It’s wonderful to see that that others have recognized the importance of expanding the concept of medical-legal partnership to criminal issues, but you’re talking about only a couple places in the entire country. I’m hopeful that as people see this issue of the Journal of Medicine, Law, and Ethics and read a few examples of the way this is being done, that more and more people will recognize that.

The old concept of civil legal aid is still really important. And dealing with benefits and housing issues is essential. But there’s also a need for specialized attention to criminal issues.

In our situation, a lot of the referrals that come from the Center for Healing are for criminal cases. Some are current and some are open cases that date back years, often from periods of active addiction. The vast majority of these cases are relatively low-level criminal issues: petty theft, drug possession, and even some more benign things like jaywalking. A lot of times, when people think about what it would be like to start an MLP that addresses criminal issues, their minds immediately go to violent assaults and weapons. That’s not what we see.

One of the things that we try to point out whenever we talk about this is that even though these aren’t high-level crimes, the support we provide is still really important. These patients need good representation from people who can understand what they’re going through and can help them deal with these issues as part of their recovery.


What does criminal-legal counsel look like in a typical case?

It’s like any other representation in the sense that you get the referral and you engage with the person and identify what’s going on. In some cases, we try to get information from the police about what the charges are, like a discovery process. Getting that information helps us counsel a client about what they’re facing and whether the charges are legitimate or not.

I remember one crazy case we had: a client had been given a driving violation, but he insisted that he hadn’t driven a car in years. It turned out that someone had taken his identification and been pulled over, and the charges ended up falling on our client. Because of this program, we were able to jump in, immediately identify what was going on, collect the information that we needed, document everything for the prosecutor, and get the appropriate outcome.

In a lot of cases, we’re able to identify situations where someone was improperly charged. There are also a lot of cases where patients are in the middle of getting treatment and working hard towards recovery and also trying to deal with this backlog of charges that had accumulated over time. In those cases we try to get those old charges resolved as favorably as possible, putting those patients in a position to continue moving forward without the idea of jail time or warrants or enormous fines hanging over their head.


I imagine that this fills an important gap in the services available to people. Public defenders are probably more focused on the higher-level cases, and may not have the capacity to deal with these low-level charges in the high-touch way that you all can.

Yeah, I think that’s right. Our public defenders are wonderful and they work so incredibly hard. But their volume is enormous. They do their best to do right by everyone by working as hard as they can to try to get things resolved favorably.

We are able to put in more “high touch” direct engagement, and that’s particularly important when talking about the folks at the Center for Healing, who in many cases are in a challenging spot and really benefit from having maximum interaction with counsel who are already familiar with their medical providers.


What are the main takeaways from this paper for policymakers, and for people running existing medical-legal partnerships?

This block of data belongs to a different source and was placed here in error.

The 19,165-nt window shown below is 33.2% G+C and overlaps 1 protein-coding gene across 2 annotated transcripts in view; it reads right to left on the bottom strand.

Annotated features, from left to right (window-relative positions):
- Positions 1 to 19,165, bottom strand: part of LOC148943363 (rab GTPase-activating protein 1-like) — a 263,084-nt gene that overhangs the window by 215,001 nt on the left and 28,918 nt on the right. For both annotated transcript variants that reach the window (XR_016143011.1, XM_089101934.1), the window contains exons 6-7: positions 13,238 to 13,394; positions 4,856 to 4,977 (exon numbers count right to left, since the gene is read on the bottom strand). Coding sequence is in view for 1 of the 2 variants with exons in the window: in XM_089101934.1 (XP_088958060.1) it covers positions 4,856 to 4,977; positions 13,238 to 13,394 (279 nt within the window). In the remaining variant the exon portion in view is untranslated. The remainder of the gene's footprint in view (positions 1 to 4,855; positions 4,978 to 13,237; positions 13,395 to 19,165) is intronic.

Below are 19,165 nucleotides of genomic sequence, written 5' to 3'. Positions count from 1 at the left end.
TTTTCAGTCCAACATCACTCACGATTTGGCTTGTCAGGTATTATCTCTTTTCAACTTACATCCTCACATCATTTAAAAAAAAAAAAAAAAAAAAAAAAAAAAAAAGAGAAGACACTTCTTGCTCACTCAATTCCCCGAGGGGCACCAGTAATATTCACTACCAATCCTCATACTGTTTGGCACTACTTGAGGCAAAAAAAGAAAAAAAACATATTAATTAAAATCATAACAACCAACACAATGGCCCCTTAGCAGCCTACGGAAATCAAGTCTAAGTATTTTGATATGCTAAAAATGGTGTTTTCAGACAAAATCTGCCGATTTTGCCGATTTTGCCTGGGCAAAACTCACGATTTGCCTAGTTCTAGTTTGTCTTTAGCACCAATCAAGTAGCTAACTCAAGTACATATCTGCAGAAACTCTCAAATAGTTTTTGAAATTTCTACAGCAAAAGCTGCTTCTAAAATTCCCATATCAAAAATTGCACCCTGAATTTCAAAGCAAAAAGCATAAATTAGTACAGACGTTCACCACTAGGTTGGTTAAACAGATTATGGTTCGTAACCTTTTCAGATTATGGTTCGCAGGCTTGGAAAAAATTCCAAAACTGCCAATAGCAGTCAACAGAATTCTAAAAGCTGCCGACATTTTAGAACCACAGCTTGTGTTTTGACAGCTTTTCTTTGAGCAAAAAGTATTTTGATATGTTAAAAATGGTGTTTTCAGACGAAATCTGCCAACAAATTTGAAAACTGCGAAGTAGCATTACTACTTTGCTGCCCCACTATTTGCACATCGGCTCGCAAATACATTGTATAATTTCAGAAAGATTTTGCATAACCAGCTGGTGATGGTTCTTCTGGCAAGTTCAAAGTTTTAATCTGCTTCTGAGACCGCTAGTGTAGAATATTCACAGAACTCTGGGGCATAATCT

One takeaway is that there’s a tremendous need for legal services for patients recovering from addiction. I really feel strongly that that’s something that policymakers need to keep in mind. We’re still in the middle of this opioid crisis and I think too often we overlook the importance of legal services. It should really be seen as a pillar of addiction recovery. Hopefully we’ve demonstrated with this paper just what kind of impact you can have as an MLP by filling that role.

Here in New Jersey, we’ve advocated for the governor’s Opioid Council to support this work. We’re looking for more opportunities to bang that drum, because we really believe that you need to have legal services in place to treat patients with substance use disorders, because so many have legal issues hanging over their heads.

The second piece is to open people’s minds to having MLPs that address criminal justice issues. You can do it well while maintaining whatever else you’re doing in your program. It’s feasible. And yeah, that’s probably outside of the comfort zone of a lot of existing MLPs, but that doesn’t mean that they shouldn’t be thinking about it.


What are the main takeaways for addiction medicine programs that don’t yet offer legal services?

I would want to encourage them to have an open mind about incorporating legal services as well. If the initiative for this is just coming from the legal services side, it’s not going to be successful. The reason that we’ve been so successful with Cooper is because the Cooper team has been so engaged and so supportive.

Talk to your teams or institutions or whoever it is that is looking at the global picture and figuring out creative ways to improve care. It takes partnership. And that means both sides have to buy in.


What are some of the next steps of this work?

We’re really excited about starting up a new partnership with Maryville Addiction Treatment Center — we’ll be starting to take referrals from them in the coming weeks. We’re really looking forward to seeing how that develops. Each partnership in each institution works differently, so I’m sure we’re going to have some challenges and growing pains. But it’s going to really be exciting to expand and to see how we can support a different program with a slightly different model.

We have also engaged with the Walter Rand Institute at Rutgers University. Their researchers are doing a qualitative evaluation of our work with Cooper Center for Healing. They’ve been collecting data, interviewing patients, doing surveys, and also interviewing their team members. I’m really looking forward to the results of that evaluation.

Our dream is to have a phase two that’s more of a quantitative assessment of the work. As we’re trying to tout the value MLPs in addiction medicine settings, we want to have as much data as possible.